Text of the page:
She looks up and flashes me a bright smile. “Guess what I got?” Then her eyes narrow as I pull a box of Froot Loops from the cabinet next to the sink. “I don’t remember buying those.” “You didn’t,” I say. I fill a bowl to the brim with rainbow-hued loops, then grab a carton of milk from the refrigerator and take a seat beside her. My dad comes into the kitchen, straightening his tie, and Mom shoots him the evil eye. “Really, Javier? I thought we agreed on healthy breakfast foods.”
He only looks guilty for a second. “They’re fortified, though. With essential vitamins and minerals. It says so right on the box.” He grabs a few from my bowl before I add milk and pops them into his mouth.
Mom rolls her eyes. “You’re as bad as she is. Don’t come crying to me when your teeth rot.”
Dad swallows his cereal and kisses her cheek, then the top of my head. “I promise to endure all cavities with the appropriate level of stoicism,” he says. My father moved to the States from Colombia when he was ten, so he doesn’t have an accent, exactly, but there’s a rhythm to the way he speaks that’s a little bit formal and a little bit musical. It’s one of my favorite things about him. Well, that and our mutual appreciation of refined sugar, which is something Mom and Bronwyn don’t share. “Don’t wait on me for dinner, okay? We’ve got that board meeting today. I’m sure it’ll go late.”
“All right, enabler,” Mom says affectionately. He grabs his keys from a hook on the wall and heads out the door.
I swallow a giant mouthful of already-soggy Froot Loops and gesture toward her laptop. “So what’d you get?”
She blinks at the shift in conversation, then beams. “Oh! You’ll love this. Into the Woods tickets, for when Bronwyn is back next week. It’s playing at the Civic. You can see how Bayview High stacks up against the professionals. That’s the play the drama club is doing this spring, right?”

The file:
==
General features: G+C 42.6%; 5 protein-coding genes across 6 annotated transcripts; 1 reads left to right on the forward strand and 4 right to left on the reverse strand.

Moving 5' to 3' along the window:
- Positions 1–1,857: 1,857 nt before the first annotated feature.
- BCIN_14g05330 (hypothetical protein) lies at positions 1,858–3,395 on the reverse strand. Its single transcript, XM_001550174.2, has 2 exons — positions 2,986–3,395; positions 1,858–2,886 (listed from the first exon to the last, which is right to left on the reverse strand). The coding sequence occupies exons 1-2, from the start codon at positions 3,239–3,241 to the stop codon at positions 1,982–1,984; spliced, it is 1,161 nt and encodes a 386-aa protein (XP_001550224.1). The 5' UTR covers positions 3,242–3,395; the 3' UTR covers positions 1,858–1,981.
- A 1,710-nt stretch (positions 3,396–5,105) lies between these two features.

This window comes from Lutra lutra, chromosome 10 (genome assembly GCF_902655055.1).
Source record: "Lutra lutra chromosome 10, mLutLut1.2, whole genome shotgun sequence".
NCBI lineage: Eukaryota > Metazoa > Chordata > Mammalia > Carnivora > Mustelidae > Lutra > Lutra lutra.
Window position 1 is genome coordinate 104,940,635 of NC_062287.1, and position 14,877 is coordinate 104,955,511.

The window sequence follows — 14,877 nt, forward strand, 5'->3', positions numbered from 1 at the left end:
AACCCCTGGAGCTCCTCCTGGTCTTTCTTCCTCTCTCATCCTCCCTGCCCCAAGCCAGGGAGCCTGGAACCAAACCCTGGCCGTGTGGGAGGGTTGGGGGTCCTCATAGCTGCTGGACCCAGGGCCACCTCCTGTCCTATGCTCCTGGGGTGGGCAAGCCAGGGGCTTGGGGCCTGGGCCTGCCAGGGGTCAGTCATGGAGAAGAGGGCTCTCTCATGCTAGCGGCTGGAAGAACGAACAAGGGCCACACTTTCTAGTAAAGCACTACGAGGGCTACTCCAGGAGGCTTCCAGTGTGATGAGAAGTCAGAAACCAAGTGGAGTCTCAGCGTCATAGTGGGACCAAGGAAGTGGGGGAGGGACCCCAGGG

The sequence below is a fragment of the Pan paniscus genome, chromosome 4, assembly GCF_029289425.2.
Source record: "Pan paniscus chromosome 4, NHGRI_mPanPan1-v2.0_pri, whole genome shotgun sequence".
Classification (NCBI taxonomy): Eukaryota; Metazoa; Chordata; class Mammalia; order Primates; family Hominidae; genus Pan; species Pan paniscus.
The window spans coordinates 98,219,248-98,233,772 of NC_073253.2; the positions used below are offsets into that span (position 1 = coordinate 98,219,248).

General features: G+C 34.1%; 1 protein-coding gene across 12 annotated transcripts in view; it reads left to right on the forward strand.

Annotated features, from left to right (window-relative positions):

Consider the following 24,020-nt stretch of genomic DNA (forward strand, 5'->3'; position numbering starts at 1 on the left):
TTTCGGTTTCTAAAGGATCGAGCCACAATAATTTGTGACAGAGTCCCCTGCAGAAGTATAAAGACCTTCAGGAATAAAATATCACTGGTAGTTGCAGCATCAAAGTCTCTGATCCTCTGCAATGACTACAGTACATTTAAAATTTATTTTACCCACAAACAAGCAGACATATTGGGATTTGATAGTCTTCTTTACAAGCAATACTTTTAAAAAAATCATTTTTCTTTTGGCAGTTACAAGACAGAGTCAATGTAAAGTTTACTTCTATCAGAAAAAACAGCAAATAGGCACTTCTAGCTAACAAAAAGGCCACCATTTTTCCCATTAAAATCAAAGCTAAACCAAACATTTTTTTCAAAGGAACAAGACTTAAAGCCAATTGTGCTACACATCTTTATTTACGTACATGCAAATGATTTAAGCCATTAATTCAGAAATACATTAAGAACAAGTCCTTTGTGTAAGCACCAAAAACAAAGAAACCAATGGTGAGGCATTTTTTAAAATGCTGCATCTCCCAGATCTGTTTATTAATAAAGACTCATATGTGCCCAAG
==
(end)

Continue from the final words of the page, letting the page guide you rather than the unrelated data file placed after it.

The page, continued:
I eat another spoonful of cereal before answering. I need a second to muster the appropriate level of enthusiasm. “Right. Fantastic! That’ll be so fun.”
Too much. I overdid it. Mom frowns. “You don’t want to go?”
“No, I totally do,” I lie.
She’s unconvinced. “What’s wrong? I thought you loved musical theater!”
My mom. You have to give her credit for how tirelessly she champions every single one of my passing interests. Maeve did a play once. Ergo, Maeve loves all plays! I was in the school play last year and it was—fine. But I didn’t try out this year. It felt like one of those things that I’d done once and could now safely put on the shelf of experiences that don’t need to be repeated. Yep, tried it, it was all right but not for me. Which is where I put most things.
"My mom. You have to give her credit for how tirelessly she champions every single one of my passing interests."
“I do,” I say. “But hasn’t Bronwyn already seen Into the Woods?”
Mom’s forehead creases. “She has? When?”
I chase the last of the Froot Loops with my spoon and take my time swallowing them. “Over Christmas, I thought? With, um... Nate.”
Ugh. Bad lie. Nate wouldn’t be caught dead at a musical.